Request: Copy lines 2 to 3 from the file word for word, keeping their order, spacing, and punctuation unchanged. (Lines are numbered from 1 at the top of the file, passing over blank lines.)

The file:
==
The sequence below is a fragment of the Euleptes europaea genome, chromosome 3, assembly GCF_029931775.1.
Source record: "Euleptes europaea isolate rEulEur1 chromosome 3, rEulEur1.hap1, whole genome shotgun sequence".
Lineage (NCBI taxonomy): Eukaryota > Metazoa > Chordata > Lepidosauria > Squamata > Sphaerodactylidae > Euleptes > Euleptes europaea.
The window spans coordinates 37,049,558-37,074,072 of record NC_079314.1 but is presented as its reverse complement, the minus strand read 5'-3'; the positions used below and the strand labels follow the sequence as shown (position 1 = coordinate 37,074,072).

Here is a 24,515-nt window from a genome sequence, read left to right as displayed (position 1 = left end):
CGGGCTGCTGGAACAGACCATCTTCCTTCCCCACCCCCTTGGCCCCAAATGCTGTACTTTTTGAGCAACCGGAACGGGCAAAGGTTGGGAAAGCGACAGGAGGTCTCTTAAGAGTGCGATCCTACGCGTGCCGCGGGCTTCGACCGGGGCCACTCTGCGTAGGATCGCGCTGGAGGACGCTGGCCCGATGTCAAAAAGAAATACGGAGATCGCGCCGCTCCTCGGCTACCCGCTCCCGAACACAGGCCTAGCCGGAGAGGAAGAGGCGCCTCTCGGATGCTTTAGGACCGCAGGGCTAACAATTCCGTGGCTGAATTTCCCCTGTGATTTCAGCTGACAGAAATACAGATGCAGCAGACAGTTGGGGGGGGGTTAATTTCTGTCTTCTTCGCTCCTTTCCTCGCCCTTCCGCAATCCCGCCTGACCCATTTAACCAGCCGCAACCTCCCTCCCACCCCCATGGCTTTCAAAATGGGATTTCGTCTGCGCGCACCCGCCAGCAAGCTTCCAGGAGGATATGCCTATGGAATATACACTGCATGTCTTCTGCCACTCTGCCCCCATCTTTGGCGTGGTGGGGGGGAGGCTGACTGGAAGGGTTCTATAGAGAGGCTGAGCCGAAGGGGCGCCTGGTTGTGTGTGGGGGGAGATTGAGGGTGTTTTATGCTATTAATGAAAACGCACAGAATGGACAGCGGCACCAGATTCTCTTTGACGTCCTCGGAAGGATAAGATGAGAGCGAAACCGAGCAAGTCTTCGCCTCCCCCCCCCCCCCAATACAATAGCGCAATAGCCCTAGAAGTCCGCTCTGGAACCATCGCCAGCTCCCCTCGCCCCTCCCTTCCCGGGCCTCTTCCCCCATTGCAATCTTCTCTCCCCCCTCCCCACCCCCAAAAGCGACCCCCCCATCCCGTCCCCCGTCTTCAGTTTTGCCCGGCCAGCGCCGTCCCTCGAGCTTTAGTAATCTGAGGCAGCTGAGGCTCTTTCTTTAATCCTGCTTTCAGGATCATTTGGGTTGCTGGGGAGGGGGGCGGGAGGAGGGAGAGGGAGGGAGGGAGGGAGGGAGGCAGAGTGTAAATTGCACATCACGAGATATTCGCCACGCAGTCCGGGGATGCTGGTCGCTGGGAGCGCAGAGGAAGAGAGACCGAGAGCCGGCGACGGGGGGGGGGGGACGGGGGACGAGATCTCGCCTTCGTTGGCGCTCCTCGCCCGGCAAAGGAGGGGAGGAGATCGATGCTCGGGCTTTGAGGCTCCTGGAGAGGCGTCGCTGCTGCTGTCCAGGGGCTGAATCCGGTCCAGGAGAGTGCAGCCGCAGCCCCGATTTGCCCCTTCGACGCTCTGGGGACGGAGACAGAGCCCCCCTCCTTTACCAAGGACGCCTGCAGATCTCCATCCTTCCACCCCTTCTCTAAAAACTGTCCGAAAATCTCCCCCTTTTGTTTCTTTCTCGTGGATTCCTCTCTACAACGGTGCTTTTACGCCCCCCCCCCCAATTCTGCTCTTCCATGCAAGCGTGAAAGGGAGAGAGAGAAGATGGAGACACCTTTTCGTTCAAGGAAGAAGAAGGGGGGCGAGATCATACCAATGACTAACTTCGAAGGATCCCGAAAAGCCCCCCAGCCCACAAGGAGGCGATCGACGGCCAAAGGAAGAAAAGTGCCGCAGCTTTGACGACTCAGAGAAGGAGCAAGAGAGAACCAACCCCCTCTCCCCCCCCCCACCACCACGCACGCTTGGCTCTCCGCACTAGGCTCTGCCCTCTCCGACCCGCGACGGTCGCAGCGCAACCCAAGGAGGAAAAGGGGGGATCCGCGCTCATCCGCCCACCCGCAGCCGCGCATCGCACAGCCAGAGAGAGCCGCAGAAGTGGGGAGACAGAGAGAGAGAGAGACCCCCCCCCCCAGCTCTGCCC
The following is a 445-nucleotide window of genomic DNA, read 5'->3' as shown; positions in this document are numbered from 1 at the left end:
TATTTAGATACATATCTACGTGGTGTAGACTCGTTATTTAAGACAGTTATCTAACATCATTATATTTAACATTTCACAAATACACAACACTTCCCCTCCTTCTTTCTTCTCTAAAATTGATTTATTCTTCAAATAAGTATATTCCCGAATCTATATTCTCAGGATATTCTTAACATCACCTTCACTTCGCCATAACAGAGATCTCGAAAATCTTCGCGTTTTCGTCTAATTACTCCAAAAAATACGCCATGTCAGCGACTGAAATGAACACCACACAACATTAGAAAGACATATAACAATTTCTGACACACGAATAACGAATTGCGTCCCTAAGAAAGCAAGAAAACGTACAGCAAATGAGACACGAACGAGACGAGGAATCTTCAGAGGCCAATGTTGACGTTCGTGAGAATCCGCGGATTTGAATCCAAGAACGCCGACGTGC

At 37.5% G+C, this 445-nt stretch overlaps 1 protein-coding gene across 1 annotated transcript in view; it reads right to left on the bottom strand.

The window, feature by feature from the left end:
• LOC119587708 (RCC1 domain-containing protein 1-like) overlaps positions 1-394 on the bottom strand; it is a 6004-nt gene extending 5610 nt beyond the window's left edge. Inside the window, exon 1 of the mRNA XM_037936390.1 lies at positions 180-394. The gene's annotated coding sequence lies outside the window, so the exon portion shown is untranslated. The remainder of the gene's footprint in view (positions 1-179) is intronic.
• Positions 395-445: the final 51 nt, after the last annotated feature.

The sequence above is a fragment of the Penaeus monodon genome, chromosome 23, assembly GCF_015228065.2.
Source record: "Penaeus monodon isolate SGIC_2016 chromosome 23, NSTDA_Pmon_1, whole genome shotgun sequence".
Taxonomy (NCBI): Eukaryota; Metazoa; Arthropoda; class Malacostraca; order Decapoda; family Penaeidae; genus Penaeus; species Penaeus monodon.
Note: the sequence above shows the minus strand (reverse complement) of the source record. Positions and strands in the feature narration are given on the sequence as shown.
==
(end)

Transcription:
Source record: "Euleptes europaea isolate rEulEur1 chromosome 3, rEulEur1.hap1, whole genome shotgun sequence".
Lineage (NCBI taxonomy): Eukaryota > Metazoa > Chordata > Lepidosauria > Squamata > Sphaerodactylidae > Euleptes > Euleptes europaea.